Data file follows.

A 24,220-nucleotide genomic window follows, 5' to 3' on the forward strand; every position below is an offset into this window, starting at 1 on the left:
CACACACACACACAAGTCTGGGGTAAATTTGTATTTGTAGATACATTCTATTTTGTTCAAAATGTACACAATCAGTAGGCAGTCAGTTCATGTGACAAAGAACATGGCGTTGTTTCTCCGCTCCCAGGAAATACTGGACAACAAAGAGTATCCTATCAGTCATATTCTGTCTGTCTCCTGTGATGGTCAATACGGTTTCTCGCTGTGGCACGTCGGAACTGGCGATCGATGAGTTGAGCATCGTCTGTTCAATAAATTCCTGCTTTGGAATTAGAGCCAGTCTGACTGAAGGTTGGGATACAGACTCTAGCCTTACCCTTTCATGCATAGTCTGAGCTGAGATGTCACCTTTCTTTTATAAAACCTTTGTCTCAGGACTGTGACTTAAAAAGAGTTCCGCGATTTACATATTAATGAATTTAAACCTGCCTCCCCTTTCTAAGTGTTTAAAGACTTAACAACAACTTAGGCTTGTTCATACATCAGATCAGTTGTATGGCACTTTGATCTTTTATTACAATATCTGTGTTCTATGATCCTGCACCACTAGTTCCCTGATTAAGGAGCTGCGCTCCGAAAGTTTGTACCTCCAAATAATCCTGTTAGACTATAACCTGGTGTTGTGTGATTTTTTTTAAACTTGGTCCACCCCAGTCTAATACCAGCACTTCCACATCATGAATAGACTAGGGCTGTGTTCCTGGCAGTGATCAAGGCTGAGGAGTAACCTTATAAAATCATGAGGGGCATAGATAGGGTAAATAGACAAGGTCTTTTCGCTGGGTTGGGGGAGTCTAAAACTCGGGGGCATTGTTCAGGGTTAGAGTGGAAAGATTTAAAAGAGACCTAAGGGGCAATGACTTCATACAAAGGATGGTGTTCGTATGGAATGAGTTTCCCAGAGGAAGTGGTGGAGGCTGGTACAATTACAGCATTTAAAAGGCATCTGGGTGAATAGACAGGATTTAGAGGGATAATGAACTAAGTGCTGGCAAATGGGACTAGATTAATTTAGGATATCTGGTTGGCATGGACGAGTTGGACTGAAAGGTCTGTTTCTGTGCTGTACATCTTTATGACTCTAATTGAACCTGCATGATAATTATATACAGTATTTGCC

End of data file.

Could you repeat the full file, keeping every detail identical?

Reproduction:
A 24,220-nucleotide genomic window follows, 5' to 3' on the forward strand; every position below is an offset into this window, starting at 1 on the left:
CACACACACACACAAGTCTGGGGTAAATTTGTATTTGTAGATACATTCTATTTTGTTCAAAATGTACACAATCAGTAGGCAGTCAGTTCATGTGACAAAGAACATGGCGTTGTTTCTCCGCTCCCAGGAAATACTGGACAACAAAGAGTATCCTATCAGTCATATTCTGTCTGTCTCCTGTGATGGTCAATACGGTTTCTCGCTGTGGCACGTCGGAACTGGCGATCGATGAGTTGAGCATCGTCTGTTCAATAAATTCCTGCTTTGGAATTAGAGCCAGTCTGACTGAAGGTTGGGATACAGACTCTAGCCTTACCCTTTCATGCATAGTCTGAGCTGAGATGTCACCTTTCTTTTATAAAACCTTTGTCTCAGGACTGTGACTTAAAAAGAGTTCCGCGATTTACATATTAATGAATTTAAACCTGCCTCCCCTTTCTAAGTGTTTAAAGACTTAACAACAACTTAGGCTTGTTCATACATCAGATCAGTTGTATGGCACTTTGATCTTTTATTACAATATCTGTGTTCTATGATCCTGCACCACTAGTTCCCTGATTAAGGAGCTGCGCTCCGAAAGTTTGTACCTCCAAATAATCCTGTTAGACTATAACCTGGTGTTGTGTGATTTTTTTTAAACTTGGTCCACCCCAGTCTAATACCAGCACTTCCACATCATGAATAGACTAGGGCTGTGTTCCTGGCAGTGATCAAGGCTGAGGAGTAACCTTATAAAATCATGAGGGGCATAGATAGGGTAAATAGACAAGGTCTTTTCGCTGGGTTGGGGGAGTCTAAAACTCGGGGGCATTGTTCAGGGTTAGAGTGGAAAGATTTAAAAGAGACCTAAGGGGCAATGACTTCATACAAAGGATGGTGTTCGTATGGAATGAGTTTCCCAGAGGAAGTGGTGGAGGCTGGTACAATTACAGCATTTAAAAGGCATCTGGGTGAATAGACAGGATTTAGAGGGATAATGAACTAAGTGCTGGCAAATGGGACTAGATTAATTTAGGATATCTGGTTGGCATGGACGAGTTGGACTGAAAGGTCTGTTTCTGTGCTGTACATCTTTATGACTCTAATTGAACCTGCATGATAATTATATACAGTATTTGCC